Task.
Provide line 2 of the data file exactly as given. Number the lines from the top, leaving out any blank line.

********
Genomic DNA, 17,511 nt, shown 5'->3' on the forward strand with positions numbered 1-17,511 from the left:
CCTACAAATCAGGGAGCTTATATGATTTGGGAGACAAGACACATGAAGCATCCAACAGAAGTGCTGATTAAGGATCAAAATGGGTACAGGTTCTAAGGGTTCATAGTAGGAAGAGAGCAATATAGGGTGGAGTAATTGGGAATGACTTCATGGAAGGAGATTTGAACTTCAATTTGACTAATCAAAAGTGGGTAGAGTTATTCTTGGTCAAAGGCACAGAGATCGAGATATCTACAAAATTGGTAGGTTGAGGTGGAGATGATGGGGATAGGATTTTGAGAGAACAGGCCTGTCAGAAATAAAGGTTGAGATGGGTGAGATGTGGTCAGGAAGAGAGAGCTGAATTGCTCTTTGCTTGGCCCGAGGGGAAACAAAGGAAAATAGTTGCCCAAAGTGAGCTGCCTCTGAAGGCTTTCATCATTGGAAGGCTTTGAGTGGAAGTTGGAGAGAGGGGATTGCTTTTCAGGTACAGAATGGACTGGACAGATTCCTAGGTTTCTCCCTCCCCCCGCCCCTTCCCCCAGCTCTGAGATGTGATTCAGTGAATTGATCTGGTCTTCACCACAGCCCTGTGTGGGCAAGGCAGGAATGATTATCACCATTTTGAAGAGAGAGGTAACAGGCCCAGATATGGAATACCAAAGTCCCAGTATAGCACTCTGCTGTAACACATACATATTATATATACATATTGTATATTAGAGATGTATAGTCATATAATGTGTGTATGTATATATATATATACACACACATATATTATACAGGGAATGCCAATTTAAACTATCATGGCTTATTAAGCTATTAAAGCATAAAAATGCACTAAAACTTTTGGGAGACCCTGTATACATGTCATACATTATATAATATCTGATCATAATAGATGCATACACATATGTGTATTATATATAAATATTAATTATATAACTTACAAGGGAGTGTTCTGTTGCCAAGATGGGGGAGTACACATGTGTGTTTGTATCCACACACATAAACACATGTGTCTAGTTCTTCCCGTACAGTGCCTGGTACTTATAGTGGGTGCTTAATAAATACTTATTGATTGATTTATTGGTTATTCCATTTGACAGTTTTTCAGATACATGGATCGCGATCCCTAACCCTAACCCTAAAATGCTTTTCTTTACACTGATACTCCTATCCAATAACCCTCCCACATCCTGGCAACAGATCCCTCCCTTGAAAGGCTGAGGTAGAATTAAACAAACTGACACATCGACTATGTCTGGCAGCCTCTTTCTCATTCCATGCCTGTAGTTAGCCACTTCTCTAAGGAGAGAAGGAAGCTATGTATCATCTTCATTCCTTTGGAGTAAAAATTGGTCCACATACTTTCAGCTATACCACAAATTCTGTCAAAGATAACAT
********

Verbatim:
CCTACAAATCAGGGAGCTTATATGATTTGGGAGACAAGACACATGAAGCATCCAACAGAAGTGCTGATTAAGGATCAAAATGGGTACAGGTTCTAAGGGTTCATAGTAGGAAGAGAGCAATATAGGGTGGAGTAATTGGGAATGACTTCATGGAAGGAGATTTGAACTTCAATTTGACTAATCAAAAGTGGGTAGAGTTATTCTTGGTCAAAGGCACAGAGATCGAGATATCTACAAAATTGGTAGGTTGAGGTGGAGATGATGGGGATAGGATTTTGAGAGAACAGGCCTGTCAGAAATAAAGGTTGAGATGGGTGAGATGTGGTCAGGAAGAGAGAGCTGAATTGCTCTTTGCTTGGCCCGAGGGGAAACAAAGGAAAATAGTTGCCCAAAGTGAGCTGCCTCTGAAGGCTTTCATCATTGGAAGGCTTTGAGTGGAAGTTGGAGAGAGGGGATTGCTTTTCAGGTACAGAATGGACTGGACAGATTCCTAGGTTTCTCCCTCCCCCCGCCCCTTCCCCCAGCTCTGAGATGTGATTCAGTGAATTGATCTGGTCTTCACCACAGCCCTGTGTGGGCAAGGCAGGAATGATTATCACCATTTTGAAGAGAGAGGTAACAGGCCCAGATATGGAATACCAAAGTCCCAGTATAGCACTCTGCTGTAACACATACATATTATATATACATATTGTATATTAGAGATGTATAGTCATATAATGTGTGTATGTATATATATATATACACACACATATATTATACAGGGAATGCCAATTTAAACTATCATGGCTTATTAAGCTATTAAAGCATAAAAATGCACTAAAACTTTTGGGAGACCCTGTATACATGTCATACATTATATAATATCTGATCATAATAGATGCATACACATATGTGTATTATATATAAATATTAATTATATAACTTACAAGGGAGTGTTCTGTTGCCAAGATGGGGGAGTACACATGTGTGTTTGTATCCACACACATAAACACATGTGTCTAGTTCTTCCCGTACAGTGCCTGGTACTTATAGTGGGTGCTTAATAAATACTTATTGATTGATTTATTGGTTATTCCATTTGACAGTTTTTCAGATACATGGATCGCGATCCCTAACCCTAACCCTAAAATGCTTTTCTTTACACTGATACTCCTATCCAATAACCCTCCCACATCCTGGCAACAGATCCCTCCCTTGAAAGGCTGAGGTAGAATTAAACAAACTGACACATCGACTATGTCTGGCAGCCTCTTTCTCATTCCATGCCTGTAGTTAGCCACTTCTCTAAGGAGAGAAGGAAGCTATGTATCATCTTCATTCCTTTGGAGTAAAAATTGGTCCACATACTTTCAGCTATACCACAAATTCTGTCAAAGATAACAT